Laugh With Love

Name: Anna
Interests: Rock Climbing, Horses, Music, pretending to be artsy
Currently a student at De Anza Community College
Also, my icon came from http://www.exocomics.com/

dapenguinninja:

Dear White People (x)

It went from a trailer for educational “fun” poking at the norm to making a real life movie. that’s amazing

(Source: bonafidepersonofshade)

cannedviennasausage:

monobeartheater:

literally what the fuck is the lego movie ive only seen gifs and they all make it look like completely seperate things they cant possibly be one plot

It’s like toy story on cocaine and it is great

(Source: splendous)

twitch-the-tiny:

i-freakin-love-disney:

killerdraco:

memewhore:

disneyworldwonders:

Can I just say that I think this is the way Mulan should appear int the parks. In the beginning of the movie they make it very clear that the dress she wears to meet the matchmaker is not comfortable nor does it represent her personality. She spends the whole of the film proving that she is not a prize to be won or just a pawn to be married off at earliest convenience. She proves her worth in this outfit. She saves China in this outfit. She falls in love in this outfit. She risks her life, makes her strongest friendships, and changes the entire country IN THIS OUTFIT. Then they have her walk around the park in the same outfit she wore in the first scene of the movie and I think it is really negative toward her character. That is not who she is.



I’ve seen this post pop up on my dash time and time again, and it’s never quite sat right with me. I agree 120% with the idea that the pink “matchmaker dress” is a poor way to represent Mulan in the theme parks, but… so is her soldier armor. It’s just as much not who she is as the pink dress. It represents her pretending to be Ping, and her deceiving everyone around her. It is her pretending to be a man, to be someone else entirely. Honestly, if you want to talk about the outfit that best represents her, I’d suggest this one:

The outfit she wore when she defeated Shan Yu. That is who Mulan is; a warrior, but still a woman. It displays all of the strength that she truly has, yet still manages to be true to who she truly is. This it the outfit that she changed the entire country in; would anything have changed if she was still pretending to be a man? I doubt it. This proves that a woman can be strong, but still be feminine. Given that many people tend to equate being feminine with weakness, I think portraying that the two are not mutually exclusive is a damn powerful message to be portraying to kids in theme parks.
Just my two cents.

THANK YOU

reblogging again because of the above

twitch-the-tiny:

i-freakin-love-disney:

killerdraco:

memewhore:

disneyworldwonders:

Can I just say that I think this is the way Mulan should appear int the parks. In the beginning of the movie they make it very clear that the dress she wears to meet the matchmaker is not comfortable nor does it represent her personality. She spends the whole of the film proving that she is not a prize to be won or just a pawn to be married off at earliest convenience. She proves her worth in this outfit. She saves China in this outfit. She falls in love in this outfit. She risks her life, makes her strongest friendships, and changes the entire country IN THIS OUTFIT. Then they have her walk around the park in the same outfit she wore in the first scene of the movie and I think it is really negative toward her character. That is not who she is.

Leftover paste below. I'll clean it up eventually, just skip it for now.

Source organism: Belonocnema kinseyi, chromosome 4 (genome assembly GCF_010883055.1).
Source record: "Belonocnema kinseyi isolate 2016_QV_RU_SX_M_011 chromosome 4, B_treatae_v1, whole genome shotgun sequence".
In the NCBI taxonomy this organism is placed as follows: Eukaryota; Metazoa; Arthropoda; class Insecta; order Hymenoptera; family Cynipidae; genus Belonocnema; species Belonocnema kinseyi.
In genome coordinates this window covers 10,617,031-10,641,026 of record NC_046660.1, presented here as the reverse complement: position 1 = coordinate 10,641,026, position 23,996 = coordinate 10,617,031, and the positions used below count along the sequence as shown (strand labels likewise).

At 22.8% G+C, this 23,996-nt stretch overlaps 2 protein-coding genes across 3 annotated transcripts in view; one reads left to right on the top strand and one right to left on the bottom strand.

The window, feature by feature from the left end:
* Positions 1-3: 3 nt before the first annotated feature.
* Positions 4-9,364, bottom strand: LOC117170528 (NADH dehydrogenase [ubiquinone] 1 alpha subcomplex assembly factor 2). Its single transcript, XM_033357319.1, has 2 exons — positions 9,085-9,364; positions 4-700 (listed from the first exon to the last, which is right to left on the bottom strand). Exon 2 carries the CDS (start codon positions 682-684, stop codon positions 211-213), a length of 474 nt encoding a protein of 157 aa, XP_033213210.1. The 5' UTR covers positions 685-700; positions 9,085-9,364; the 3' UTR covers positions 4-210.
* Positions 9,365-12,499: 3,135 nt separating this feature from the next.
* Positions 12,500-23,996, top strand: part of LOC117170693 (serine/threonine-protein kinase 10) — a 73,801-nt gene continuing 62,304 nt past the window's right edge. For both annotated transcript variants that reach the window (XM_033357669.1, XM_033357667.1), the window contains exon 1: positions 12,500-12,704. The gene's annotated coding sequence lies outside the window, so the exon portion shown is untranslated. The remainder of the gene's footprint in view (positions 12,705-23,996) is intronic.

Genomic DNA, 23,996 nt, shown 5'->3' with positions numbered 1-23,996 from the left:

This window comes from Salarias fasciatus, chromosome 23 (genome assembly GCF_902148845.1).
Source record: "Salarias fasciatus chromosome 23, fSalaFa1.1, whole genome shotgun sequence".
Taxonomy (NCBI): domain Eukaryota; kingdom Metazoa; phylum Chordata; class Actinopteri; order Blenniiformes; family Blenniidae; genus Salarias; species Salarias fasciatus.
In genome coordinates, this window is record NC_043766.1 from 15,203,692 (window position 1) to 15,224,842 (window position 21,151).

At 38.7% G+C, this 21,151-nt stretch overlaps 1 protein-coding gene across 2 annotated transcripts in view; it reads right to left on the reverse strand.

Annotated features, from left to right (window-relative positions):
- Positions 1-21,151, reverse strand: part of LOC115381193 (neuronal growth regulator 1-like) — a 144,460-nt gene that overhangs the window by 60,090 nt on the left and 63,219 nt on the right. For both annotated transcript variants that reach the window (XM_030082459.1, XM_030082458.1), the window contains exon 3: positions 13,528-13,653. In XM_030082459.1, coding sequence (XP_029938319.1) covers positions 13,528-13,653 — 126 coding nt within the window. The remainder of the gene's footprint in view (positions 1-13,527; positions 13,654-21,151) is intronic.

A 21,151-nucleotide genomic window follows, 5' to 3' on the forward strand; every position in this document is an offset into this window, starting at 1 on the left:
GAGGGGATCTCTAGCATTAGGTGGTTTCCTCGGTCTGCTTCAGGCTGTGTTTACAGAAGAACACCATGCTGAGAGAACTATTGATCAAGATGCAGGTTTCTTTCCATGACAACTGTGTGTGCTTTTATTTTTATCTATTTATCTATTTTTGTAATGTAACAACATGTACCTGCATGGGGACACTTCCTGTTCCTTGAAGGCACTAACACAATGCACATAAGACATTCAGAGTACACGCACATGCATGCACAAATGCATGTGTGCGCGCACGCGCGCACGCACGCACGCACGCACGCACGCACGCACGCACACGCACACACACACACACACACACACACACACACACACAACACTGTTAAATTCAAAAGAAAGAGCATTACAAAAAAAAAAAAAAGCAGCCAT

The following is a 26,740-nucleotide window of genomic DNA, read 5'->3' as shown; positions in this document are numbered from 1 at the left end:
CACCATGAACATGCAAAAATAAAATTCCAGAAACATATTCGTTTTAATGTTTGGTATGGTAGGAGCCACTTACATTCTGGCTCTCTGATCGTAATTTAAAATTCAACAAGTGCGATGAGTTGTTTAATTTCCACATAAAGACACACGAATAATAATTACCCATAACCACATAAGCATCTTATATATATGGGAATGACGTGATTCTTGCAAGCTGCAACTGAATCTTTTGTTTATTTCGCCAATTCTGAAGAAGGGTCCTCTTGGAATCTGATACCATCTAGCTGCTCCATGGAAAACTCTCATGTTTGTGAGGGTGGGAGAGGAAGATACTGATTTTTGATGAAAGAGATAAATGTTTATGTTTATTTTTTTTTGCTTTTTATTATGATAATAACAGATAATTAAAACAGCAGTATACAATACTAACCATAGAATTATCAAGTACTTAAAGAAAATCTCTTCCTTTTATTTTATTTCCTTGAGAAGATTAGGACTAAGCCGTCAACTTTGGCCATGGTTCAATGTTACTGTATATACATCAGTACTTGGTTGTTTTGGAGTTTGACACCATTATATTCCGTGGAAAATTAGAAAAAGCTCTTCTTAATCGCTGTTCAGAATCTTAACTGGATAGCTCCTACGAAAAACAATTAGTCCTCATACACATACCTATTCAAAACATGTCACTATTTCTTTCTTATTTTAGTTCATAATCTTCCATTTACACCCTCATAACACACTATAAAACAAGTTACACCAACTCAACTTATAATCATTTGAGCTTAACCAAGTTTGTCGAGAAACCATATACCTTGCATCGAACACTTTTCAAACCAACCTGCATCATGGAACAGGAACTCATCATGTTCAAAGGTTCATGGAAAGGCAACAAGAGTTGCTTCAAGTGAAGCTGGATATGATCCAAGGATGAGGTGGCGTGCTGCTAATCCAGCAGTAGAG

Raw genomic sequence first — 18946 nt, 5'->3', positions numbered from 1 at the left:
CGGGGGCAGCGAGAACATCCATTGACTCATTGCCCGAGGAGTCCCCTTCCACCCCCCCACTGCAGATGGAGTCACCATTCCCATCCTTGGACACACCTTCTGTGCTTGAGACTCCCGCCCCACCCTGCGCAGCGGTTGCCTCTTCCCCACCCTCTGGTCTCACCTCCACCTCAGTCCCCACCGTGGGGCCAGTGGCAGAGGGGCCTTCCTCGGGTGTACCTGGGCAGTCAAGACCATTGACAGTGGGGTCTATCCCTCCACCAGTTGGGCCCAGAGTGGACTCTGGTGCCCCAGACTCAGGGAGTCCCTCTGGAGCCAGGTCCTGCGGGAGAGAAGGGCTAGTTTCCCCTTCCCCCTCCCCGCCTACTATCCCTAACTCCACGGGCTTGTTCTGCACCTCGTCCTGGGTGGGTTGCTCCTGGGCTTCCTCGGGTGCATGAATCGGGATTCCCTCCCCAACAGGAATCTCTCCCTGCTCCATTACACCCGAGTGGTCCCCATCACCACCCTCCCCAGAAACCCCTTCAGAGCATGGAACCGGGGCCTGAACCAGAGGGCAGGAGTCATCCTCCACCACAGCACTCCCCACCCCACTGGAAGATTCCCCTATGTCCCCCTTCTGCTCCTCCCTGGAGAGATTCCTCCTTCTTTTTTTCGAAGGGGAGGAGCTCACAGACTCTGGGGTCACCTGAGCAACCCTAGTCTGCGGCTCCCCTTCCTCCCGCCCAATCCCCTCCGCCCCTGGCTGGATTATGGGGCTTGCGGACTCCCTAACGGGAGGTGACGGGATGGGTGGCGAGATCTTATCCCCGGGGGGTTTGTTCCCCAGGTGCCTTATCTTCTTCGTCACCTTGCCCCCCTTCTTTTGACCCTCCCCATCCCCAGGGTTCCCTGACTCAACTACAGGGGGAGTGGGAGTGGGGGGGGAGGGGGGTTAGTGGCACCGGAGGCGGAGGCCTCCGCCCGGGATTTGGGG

image

I’ve seen this post pop up on my dash time and time again, and it’s never quite sat right with me. I agree 120% with the idea that the pink “matchmaker dress” is a poor way to represent Mulan in the theme parks, but… so is her soldier armor. It’s just as much not who she is as the pink dress. It represents her pretending to be Ping, and her deceiving everyone around her. It is her pretending to be a man, to be someone else entirely. Honestly, if you want to talk about the outfit that best represents her, I’d suggest this one:

image

The outfit she wore when she defeated Shan Yu. That is who Mulan is; a warrior, but still a woman. It displays all of the strength that she truly has, yet still manages to be true to who she truly is. This it the outfit that she changed the entire country in; would anything have changed if she was still pretending to be a man? I doubt it. This proves that a woman can be strong, but still be feminine. Given that many people tend to equate being feminine with weakness, I think portraying that the two are not mutually exclusive is a damn powerful message to be portraying to kids in theme parks.

Just my two cents.

THANK YOU

reblogging again because of the above

(Source: Flickr / klingon65)

What do you mean the doors stuck, try jiggling the handle.

(Source: a-world-of-our-very-own)

funflowur:

nikkitaylorhinds:

silencedrowns:

sashaforthewin:

rabbivole:

disgustinganimals:

cnuculator:

writhing pile of cat children. disgusting

i’m going to throw up.

jesus christ the PURRING 

I feel like I just gained another year on my life from this.

THIS IS ONE OF THE BEST CAT VIDEOS I HAVE EVER SEEN

I made inhuman noises while watching this. I am so glad nobody heard me..

Kittens are just …

(Source: jimmykudos)

Men had been looking at her that way since her breasts began to bud. Because I was so beautiful, they said, but Jaime was beautiful as well, and they never looked at him that way. When she was small she would sometimes don her brother’s clothing as a lark. She was always startled by how differently men treated her when they thought that she was Jaime.
Cersei Lannister | A Feast for Crows, c. 17 (via jaimefromtherock)